AAPI Heritage Month Spotlight – Alfredo Bismonte

Meet Alfredo Bismonte

Alfredo Bismonte is a member of Hoge Fenton’s Intellectual Property Practice Group. He is an experienced litigator who specializes in patent litigation, licensing disputes, commercial litigation, insurance coverage, and real estate disputes.

Alfredo is fluent in Tagalog and has deep Pan-Asian roots. He lived and worked in Hong Kong as an attorney. Alfredo also developed real estate in the Philippines. He routinely counsels Asian-based companies involved in litigation in the United States.

How do you identify with the Asian American or Pacific Island community?

I was born in the Philippines with my family immigrating to Chicago when I was young. I am actually a dual citizen of America and the Philippines.

How has your heritage shaped the person you are today?

While I always understood Tagalog/Pilipino, I had forgotten how to speak it fluently as a young person. Of all places, I reacquired speaking the language at the University of Michigan, outside Detroit, where I took undergraduate language classes while in law school. Language learning fosters cultural knowledge and certainly was important when I met my wife who lived in the Philippines until her twenties. Now we have two young adult children and are celebrating our 30th wedding anniversary in 2022.

Does your family have any traditions that are especially important to you?

Formal wear for Filipino men is the “barong tagalog,” essentially a native tuxedo. It is a sheer embroidered shirt typically made of silk and pineapple leaf fibers worn over a white shirt. The barong extends past the waist and is never tucked in because when the Philippines had been a Spanish territory, only the colonial masters were entitled to tuck in their shirts. So today, Filipinos as a point of pride do not tuck in those formal shirts.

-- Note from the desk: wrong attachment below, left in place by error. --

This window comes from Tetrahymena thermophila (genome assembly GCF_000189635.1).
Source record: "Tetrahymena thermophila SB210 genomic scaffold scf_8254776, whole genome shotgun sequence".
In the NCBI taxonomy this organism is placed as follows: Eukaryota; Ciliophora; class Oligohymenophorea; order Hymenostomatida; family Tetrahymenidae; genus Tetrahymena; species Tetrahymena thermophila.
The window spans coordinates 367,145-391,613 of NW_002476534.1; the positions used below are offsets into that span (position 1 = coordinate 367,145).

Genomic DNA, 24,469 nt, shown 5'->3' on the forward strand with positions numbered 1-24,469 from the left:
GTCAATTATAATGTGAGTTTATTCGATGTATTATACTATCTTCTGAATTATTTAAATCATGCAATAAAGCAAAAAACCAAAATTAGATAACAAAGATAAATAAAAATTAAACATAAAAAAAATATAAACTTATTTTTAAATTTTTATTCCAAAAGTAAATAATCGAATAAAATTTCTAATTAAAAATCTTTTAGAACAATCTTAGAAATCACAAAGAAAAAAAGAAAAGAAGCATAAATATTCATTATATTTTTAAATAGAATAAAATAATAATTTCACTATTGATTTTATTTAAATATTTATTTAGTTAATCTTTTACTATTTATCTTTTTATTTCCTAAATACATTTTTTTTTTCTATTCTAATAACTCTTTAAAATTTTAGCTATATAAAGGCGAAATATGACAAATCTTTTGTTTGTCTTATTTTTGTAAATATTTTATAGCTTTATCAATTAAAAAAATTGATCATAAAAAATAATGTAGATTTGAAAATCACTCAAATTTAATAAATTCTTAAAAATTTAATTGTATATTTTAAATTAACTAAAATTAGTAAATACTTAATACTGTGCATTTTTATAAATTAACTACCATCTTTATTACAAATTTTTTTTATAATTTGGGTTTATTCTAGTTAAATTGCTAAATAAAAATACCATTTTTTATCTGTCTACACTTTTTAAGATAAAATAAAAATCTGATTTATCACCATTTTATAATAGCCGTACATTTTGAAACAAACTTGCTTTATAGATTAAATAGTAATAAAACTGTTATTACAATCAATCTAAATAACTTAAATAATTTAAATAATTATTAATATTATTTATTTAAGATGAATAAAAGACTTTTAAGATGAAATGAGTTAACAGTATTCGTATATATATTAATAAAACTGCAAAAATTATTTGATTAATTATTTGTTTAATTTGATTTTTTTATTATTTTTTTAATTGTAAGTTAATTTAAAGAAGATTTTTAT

When my younger brother got married in Chicago in June 2021, the men wore barong tagalogs as pictured below.

What does AAPI Heritage Month mean to you?

I think it is a reminder that even if AAPIs may not look like they have ancestors from Europe or Africa, AAPIs are still Americans. Last year, my daughter was yelled at a bus stop in Washington, DC since purportedly the “Chinese spread COVID.” My daughter decided it was unhelpful to explain to such a person that she was not Chinese or the science behind the virus. But it is a cautionary tale that standing with allies and fostering an environment of diversity, equity and inclusion is important for the protection and happiness of all.

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